...Viv was awesome; at times you just couldn't bowl to him. During World Series Cricket (WSC) he was at his peak, and I was on the decline, getting towards my middle-30s, and he played some fantastic knocks against some of the world's quickest bowlers.

...Viv used to swagger. He used to do it on purpose. It was all that body language on the field working for him. When I think of Viv Richards, I think of arrogance at the crease. That was his way of dominating the bowler. His confrontations with Lillee during WSC were fantastic. Both used to bristle with belief in their own ability. It was a great contest. Very fascinating.

On modern cricket
...All you have to do on a lot of surfaces [these days] is hit through the line. I mean, on some of the pitches you have to be a blind man to miss the ball. You very rarely see the ball seaming; you very seldom see it swinging. The only time you see severe swing nowadays is reverse swing, though that could be because of the ball manufacturers.

I really don't mind seeing a low-scoring game once in a while - a 110- or 120-game - if there is quality bowling on view. I fear for the general status of bowlers. You've got half-a-dozen quality bowlers at the moment, but if you took them out of world cricket there wouldn't be much left.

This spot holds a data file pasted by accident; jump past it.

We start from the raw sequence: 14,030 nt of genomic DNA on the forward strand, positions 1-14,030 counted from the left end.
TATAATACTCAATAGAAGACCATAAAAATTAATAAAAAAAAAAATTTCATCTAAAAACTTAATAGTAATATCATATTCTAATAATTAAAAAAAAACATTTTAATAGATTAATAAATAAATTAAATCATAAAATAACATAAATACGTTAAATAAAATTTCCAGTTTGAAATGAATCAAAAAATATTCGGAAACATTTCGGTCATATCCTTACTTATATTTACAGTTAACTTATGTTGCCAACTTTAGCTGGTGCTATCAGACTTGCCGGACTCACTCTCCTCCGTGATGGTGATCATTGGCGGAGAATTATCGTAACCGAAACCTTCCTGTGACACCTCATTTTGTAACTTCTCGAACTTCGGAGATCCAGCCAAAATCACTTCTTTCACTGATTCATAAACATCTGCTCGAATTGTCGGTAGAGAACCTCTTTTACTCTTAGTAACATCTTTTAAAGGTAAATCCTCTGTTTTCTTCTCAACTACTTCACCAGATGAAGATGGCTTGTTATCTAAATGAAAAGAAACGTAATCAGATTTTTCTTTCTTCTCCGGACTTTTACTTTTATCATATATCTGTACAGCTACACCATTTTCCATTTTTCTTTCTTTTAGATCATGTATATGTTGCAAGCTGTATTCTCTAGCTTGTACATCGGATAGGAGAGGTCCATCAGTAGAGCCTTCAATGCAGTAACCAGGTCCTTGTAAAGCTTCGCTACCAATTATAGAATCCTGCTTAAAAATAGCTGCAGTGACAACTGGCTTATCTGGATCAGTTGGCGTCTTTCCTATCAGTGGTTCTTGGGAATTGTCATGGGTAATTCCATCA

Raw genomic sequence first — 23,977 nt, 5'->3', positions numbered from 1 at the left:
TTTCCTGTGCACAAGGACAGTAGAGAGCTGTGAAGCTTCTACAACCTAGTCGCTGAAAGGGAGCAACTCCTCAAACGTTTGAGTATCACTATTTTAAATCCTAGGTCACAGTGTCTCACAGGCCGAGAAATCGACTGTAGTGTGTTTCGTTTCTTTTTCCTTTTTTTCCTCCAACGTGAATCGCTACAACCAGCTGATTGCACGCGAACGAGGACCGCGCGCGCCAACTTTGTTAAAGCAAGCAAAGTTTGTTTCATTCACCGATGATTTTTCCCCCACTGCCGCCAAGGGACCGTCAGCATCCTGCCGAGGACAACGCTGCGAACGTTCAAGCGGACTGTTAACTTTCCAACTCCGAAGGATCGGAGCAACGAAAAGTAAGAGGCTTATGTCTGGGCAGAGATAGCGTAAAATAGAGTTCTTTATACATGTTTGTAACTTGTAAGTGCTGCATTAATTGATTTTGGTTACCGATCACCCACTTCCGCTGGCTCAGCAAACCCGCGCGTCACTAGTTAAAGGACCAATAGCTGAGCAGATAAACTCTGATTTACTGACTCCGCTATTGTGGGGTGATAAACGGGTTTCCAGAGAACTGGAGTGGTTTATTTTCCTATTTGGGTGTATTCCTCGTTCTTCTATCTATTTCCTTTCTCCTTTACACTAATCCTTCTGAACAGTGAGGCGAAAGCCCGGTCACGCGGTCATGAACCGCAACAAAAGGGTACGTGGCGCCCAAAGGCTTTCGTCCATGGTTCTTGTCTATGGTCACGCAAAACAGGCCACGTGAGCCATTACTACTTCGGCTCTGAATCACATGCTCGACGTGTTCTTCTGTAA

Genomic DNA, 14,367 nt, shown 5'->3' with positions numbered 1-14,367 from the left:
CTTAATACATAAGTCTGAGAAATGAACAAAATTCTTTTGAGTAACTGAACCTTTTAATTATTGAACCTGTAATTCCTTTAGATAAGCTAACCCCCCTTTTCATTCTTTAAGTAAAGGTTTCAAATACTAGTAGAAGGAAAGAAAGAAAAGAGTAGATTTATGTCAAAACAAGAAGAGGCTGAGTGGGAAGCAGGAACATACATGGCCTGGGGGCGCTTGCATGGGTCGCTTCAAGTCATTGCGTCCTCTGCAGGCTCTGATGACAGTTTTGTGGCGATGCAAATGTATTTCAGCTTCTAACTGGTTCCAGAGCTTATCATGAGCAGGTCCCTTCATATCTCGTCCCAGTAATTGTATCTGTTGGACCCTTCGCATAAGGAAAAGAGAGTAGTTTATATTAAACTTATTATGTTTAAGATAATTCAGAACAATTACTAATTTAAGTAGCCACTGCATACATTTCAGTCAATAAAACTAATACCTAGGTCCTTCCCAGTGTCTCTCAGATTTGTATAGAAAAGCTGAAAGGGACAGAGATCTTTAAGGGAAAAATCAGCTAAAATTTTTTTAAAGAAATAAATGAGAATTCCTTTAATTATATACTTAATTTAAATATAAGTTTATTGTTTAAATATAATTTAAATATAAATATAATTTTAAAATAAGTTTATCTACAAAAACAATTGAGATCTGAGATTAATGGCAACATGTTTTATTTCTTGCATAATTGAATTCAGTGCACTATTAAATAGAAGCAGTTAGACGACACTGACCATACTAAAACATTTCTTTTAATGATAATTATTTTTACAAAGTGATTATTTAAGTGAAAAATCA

What also worries me is the increased weightage to stats and figures nowadays. They don't tell the full story. Adam Gilchrist, for example, doesn't get the kudos as a batsman that some of the others do, and yet to me he has got an entertainment value and that's what's counts. How do you laud a chap like Gilchrist who encourages so many kids to play the game, so many people to be interested in the game, but his [one-day] average is only 34? On the other hand, you get somebody who's bored the pants off the people, driven them away from grounds, little kids wouldn't go near him and he's averaging much higher.

...I don't really know how players wield the heavy bats they use these days. And it makes you think about the slowness of the tracks. I just couldn't think of anybody, even Viv, hooking Lillee and [Jeff] Thomson with a three-pound bat. I used a two-seven. I suppose someone like Sachin, since he is short and he holds it right near the bottom, has more ability to manipulate it. I'm sure Gilchrist couldn't use a three-pounder with his grip, high on the handle. I think the trend started because of the wickets in the subcontinent, which are not quick enough; the batsman needs to generate the pace on the ball himself. It's also because the guys train more nowadays and are stronger.

...You also don't see too many horizontals [horizontal bat shots], which is a pity because it's a very exciting part of the game.

For the full interview, get your copy of the July issue of Wisden Asia Cricket.